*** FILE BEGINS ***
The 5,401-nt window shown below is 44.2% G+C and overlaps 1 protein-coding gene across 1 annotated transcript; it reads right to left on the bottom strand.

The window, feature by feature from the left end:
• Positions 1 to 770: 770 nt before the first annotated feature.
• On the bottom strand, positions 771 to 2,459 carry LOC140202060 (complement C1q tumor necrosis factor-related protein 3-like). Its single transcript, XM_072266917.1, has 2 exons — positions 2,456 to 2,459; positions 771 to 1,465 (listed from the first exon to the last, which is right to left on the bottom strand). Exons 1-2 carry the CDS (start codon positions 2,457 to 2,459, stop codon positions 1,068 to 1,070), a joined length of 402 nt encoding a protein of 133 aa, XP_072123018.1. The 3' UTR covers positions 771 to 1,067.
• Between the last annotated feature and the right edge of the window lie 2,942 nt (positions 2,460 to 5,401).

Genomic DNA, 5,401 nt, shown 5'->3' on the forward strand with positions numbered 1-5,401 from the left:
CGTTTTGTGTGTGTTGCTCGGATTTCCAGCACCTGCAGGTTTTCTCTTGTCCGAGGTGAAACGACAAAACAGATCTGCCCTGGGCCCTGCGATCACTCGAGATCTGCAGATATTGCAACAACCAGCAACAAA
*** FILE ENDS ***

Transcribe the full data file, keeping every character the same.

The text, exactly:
The 5,401-nt window shown below is 44.2% G+C and overlaps 1 protein-coding gene across 1 annotated transcript; it reads right to left on the bottom strand.

The window, feature by feature from the left end:
• Positions 1 to 770: 770 nt before the first annotated feature.
• On the bottom strand, positions 771 to 2,459 carry LOC140202060 (complement C1q tumor necrosis factor-related protein 3-like). Its single transcript, XM_072266917.1, has 2 exons — positions 2,456 to 2,459; positions 771 to 1,465 (listed from the first exon to the last, which is right to left on the bottom strand). Exons 1-2 carry the CDS (start codon positions 2,457 to 2,459, stop codon positions 1,068 to 1,070), a joined length of 402 nt encoding a protein of 133 aa, XP_072123018.1. The 3' UTR covers positions 771 to 1,067.
• Between the last annotated feature and the right edge of the window lie 2,942 nt (positions 2,460 to 5,401).

Genomic DNA, 5,401 nt, shown 5'->3' on the forward strand with positions numbered 1-5,401 from the left:
CGTTTTGTGTGTGTTGCTCGGATTTCCAGCACCTGCAGGTTTTCTCTTGTCCGAGGTGAAACGACAAAACAGATCTGCCCTGGGCCCTGCGATCACTCGAGATCTGCAGATATTGCAACAACCAGCAACAAA